Bamboo against plastic

The story of Bong, the bamboo fish built to protect Danang’s beach from plastic waste.

Bamboo against plastic
Bong, a few days after the opening - PHOTOS: COURTESY OF DEREK WELLS

Quite a few recent works of art have been created—and often gone viral—in response to the global problem of environmental pollution.

Many of these, such as Von Wong’s Strawpocalypse installation in HCMC, recycle waste materials in order to raise awareness, but fewer have actively sought solutions to the waste disposal problems they highlight.

Recently, a group of expat and Vietnamese volunteers in the coastal city of Danang were inspired by the concept of combining message and functionality to create Bong, a large bamboo sculpture in the shape of a fish in the busiest area of the city’s famous My Khe Beach.

Bong serves as both an awareness-raising work of art and a practical means to alleviate littering and give visitors to the beach a fun way to help clean it up. The story of its creation has the potential to inspire anyone who wants to make a difference in their adopted home.

A desire to clean up

Bamboo against plastic
(From L): Nguyen Duc Vu, Tyler Smith, Robynn Louw and Sarah Field on the opening day

Bong is the result of two months of work led by Sarah Field, an ESL teacher who came to Danang from Zimbabwe in 2018 with her husband Collin when he was contracted to build an industrial laundry and uniform facility at the Hoiana Integrated Resort near Hoi An.

The two would often take walks along Danang’s famously beautiful My Khe Beach, often considered Vietnam’s best. There they were upset by the amount of trash they saw lying around, as well as the many areas with inadequate disposal options.

“It’s been disturbing us since we’ve been here,” Sarah said. “Bits of the beach will be really clean and bits will be really terrible. We would pick up stuff as we walked. I’ve picked up syringes, needles, and broken bottles.”

This experience inspired Sarah to research waste solutions online, where she stumbled on a photo of a sculpture on Malpe Beach in India.

Titled Goby, this work by Janardhan Havanje takes the form of a fish made from scrap metal and mesh, with an open mouth where people can throw recyclable waste like plastic bottles and aluminum cans.

Thus inspired, Sarah intended to make a localized version of the same idea, calling it Cá Bống, Vietnamese for “goby,” which was soon shortened to simply “Bong.”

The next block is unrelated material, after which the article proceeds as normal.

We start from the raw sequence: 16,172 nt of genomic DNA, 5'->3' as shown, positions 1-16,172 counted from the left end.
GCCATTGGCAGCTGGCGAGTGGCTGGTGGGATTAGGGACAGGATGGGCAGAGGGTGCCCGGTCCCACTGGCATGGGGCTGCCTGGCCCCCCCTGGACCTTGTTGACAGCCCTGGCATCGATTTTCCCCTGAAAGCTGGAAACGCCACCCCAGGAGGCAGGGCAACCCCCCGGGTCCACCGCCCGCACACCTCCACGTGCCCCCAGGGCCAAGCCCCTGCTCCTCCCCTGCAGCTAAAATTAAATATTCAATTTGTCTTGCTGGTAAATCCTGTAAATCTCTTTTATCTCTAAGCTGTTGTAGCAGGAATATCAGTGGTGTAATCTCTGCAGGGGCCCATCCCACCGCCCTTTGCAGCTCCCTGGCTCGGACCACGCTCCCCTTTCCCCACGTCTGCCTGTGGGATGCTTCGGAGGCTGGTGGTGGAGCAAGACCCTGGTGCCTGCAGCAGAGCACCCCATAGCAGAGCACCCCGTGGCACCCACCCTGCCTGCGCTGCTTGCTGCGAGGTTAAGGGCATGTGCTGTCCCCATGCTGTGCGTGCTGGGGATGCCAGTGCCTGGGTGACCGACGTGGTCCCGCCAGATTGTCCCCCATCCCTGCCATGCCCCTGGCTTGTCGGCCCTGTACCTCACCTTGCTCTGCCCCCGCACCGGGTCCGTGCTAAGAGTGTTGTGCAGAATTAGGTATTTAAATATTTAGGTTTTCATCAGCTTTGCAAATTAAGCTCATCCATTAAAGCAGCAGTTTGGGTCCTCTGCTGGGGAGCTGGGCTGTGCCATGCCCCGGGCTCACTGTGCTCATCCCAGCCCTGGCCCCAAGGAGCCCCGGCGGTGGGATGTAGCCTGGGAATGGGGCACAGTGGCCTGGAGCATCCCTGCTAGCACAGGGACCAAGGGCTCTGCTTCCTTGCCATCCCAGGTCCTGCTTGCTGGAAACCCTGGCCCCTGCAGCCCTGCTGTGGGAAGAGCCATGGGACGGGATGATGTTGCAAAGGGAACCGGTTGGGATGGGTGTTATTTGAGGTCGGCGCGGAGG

Being both foreign to Vietnam and new to Danang, Sarah lacked the necessary connections to make her idea happen. It was the administrator at her apartment, Nguyen Thi Huyen Trang, who came to the rescue, telling Sarah that her martial arts instructor worked for the local government and may be able to help.

Through him, Trang got the contact information of Mr. Nguyen Duc Vu, director of the Son Tra Ecotourism Seas Board. Sarah wrote a three-page email outlining her idea to Vu, which Trang translated.

“I never in a million years thought anybody would go for it,” she said. “But Collin said to give it a bit of time.”

Gathering a team

Collin’s judgment soon proved correct. After a week of back-and-forth emails, Trang was able to arrange for Sarah and herself to have coffee with Nguyen Duc Vu and Hoang Phuc Lam, the latter a young official at the department. Lam’s primary job was to research and help the board with promotions.

Excited by the potential of her idea, Lam put Sarah in touch with Chris McBride, an artist who runs The Workshop art café in Danang.

Chris worked with her to create a sketch that would become the basis for the sculpture, a vision that stayed remarkably true to the results. But it took another connection to bring it into the real world.

Tyler Smith, a friend of Sarah’s daughter, had lived in Danang for a few months. When Sarah told him about her plan, he took an immediate interest and connected her with his friend Robynn Louw, a qualified architect who was happy to help turn the concept into reality.

The team’s initial idea was to construct the sculpture from a combination of poly pipe and bamboo, with a base of concrete and steel. However, a visit to the Taboo Bamboo Workshop in Hoi An quickly changed their minds.

When they told their plans to Tan, the owner of Taboo, he explained that piping, metal, and concrete are poor fits for the local climate. Instead, he said “Why don’t you just make it out of bamboo?”

Tan was a bamboo artisan who had used it to build his home and car, so the team trusted that he knew what could be done with the material. They left Taboo with photos of the lashing technique that Tan used in his work, as well as advice from him on which types of bamboo to use. With his encouragement, they taught themselves many of the remaining techniques.

Another artisan showed them how to best cut bamboo, and Sarah’s childhood on a farm had made her an old hand at tying strong knots. Most of the rest came from pictures of Tan’s work, videos they found online, and trying until they got it right.

Meanwhile, Lam was gathering his own crew. Using the Indian Goby photo, he created a Facebook group called Volunteers of Danang Beach which soon gathered over 200 members—most of them local university students.

He posted regular updates on the project and, when the time came, arranged a meeting for those who wanted to help.

The volunteers had their first meetup at a local restaurant and gathering space Urban Square. Eight potential volunteers showed up, most of them young female university students. “I saw the project on Facebook and registered for it,” volunteer Diem My says.

“Nobody else wanted to be the leader, so I thought I can.” A junior at the Danang University of Economics, My’s English ability and work ethics soon made her a crucial member of the team who was able to spread word of the project to her fellow students.

Building Bong